Massachusetts-based Shields Heath Care Group experienced a cyber incident that might have impacted the personal data of 2 million patients.
“To date, we have no evidence to indicate that any information from this incident was used to commit identity theft or fraud,” the group said.
On 28 March 2022, Shields was alerted about the suspicious activity that might have resulted in data compromise.
The investigation revealed that an unknown actor accessed certain Shields Systems from 7 March to 21 March.
The types of patient data that may have been impacted include: name, Social Security number, date of birth, home address, provider information, diagnosis, billing information, insurance number and information, medical record number, patient ID, and other medical or treatment information.
“We have notified federal law enforcement and will be reporting this incident to relevant state and federal regulators. Further, once we complete the review of the impacted data, we will directly notify impacted individuals where possible so that they may take further steps to help protect their information, should they feel it is appropriate to do so,” Shields said.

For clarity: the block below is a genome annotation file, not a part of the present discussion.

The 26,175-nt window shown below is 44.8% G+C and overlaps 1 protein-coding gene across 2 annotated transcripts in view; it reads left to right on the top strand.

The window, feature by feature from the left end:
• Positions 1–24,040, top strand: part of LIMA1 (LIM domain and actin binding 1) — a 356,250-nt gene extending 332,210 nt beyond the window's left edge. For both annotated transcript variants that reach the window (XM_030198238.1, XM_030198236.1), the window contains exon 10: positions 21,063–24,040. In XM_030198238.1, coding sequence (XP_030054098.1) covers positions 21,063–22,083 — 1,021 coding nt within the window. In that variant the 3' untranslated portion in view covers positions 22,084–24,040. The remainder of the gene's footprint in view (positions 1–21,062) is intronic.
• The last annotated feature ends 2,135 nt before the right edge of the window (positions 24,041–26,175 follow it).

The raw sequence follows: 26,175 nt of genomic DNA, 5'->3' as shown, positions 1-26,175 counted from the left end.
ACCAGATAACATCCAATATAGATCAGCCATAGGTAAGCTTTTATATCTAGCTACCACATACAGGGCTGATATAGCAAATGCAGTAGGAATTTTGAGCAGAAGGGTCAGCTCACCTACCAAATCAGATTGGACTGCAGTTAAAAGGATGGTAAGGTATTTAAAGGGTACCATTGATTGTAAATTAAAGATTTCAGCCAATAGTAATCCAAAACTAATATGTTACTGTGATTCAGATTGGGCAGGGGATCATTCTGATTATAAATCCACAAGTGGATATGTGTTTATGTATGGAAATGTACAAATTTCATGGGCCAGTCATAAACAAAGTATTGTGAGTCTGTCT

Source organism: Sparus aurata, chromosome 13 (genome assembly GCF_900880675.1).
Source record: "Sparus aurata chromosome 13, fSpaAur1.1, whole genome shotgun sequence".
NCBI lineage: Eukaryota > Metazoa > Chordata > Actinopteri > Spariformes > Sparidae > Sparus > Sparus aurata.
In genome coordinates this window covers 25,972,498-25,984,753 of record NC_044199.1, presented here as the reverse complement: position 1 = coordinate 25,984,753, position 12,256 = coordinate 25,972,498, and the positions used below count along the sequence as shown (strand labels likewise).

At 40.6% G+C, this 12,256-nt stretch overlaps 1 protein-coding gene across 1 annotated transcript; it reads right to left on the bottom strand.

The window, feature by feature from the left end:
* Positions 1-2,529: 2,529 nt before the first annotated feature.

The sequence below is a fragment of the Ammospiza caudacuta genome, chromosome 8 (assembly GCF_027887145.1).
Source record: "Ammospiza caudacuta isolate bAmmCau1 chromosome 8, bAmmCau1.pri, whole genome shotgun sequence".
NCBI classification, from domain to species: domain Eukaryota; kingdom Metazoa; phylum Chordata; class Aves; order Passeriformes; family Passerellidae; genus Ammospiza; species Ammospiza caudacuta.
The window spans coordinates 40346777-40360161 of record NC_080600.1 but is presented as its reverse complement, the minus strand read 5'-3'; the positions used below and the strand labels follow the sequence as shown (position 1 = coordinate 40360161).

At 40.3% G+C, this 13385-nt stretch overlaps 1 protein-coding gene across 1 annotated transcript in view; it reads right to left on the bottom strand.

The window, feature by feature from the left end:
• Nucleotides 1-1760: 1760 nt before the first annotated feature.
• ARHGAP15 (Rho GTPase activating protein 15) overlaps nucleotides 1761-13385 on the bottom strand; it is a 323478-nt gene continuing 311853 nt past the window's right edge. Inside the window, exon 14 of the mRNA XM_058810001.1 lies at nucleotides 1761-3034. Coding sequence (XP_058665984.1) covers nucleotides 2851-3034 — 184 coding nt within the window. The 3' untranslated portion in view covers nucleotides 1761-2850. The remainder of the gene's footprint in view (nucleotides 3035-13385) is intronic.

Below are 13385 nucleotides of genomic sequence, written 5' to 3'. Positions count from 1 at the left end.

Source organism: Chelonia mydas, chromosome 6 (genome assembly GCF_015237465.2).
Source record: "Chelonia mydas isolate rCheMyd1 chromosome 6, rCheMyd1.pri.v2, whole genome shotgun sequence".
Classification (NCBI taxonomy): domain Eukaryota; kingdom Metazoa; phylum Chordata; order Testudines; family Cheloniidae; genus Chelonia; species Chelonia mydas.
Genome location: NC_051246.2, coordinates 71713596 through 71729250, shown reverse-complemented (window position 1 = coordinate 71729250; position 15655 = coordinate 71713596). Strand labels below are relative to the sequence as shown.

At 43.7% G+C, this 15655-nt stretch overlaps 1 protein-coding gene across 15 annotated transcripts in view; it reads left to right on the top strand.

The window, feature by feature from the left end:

Even though the company has no evidence of identity theft or fraud, it strongly recommends individuals review its security guidance.
Shields also provided an extensive list of partners that may have been impacted by the incident. It has reported the attack to the US Department of Health and Human Services Office for Civil Rights, saying 2 million people might have been impacted.
According to the company’s website, Shields Health Care Group provides MRI, PET/CT, and ambulatory surgical services to patients at more than 30 locations in New England.
A recent survey by cybersecurity firm Sophos showed that two-thirds of healthcare organizations were hit with a ransomware attack last year. The number of affected organizations in the field has almost doubled from 34% in 2020 to 66% last year.
Researchers claim that the increasing number of attacks against the sector signals the growing success of the ransomware-as-a-service (RaaS) model. RaaS significantly reduces entry barriers for cybercriminals as they can purchase ready-to-use malware.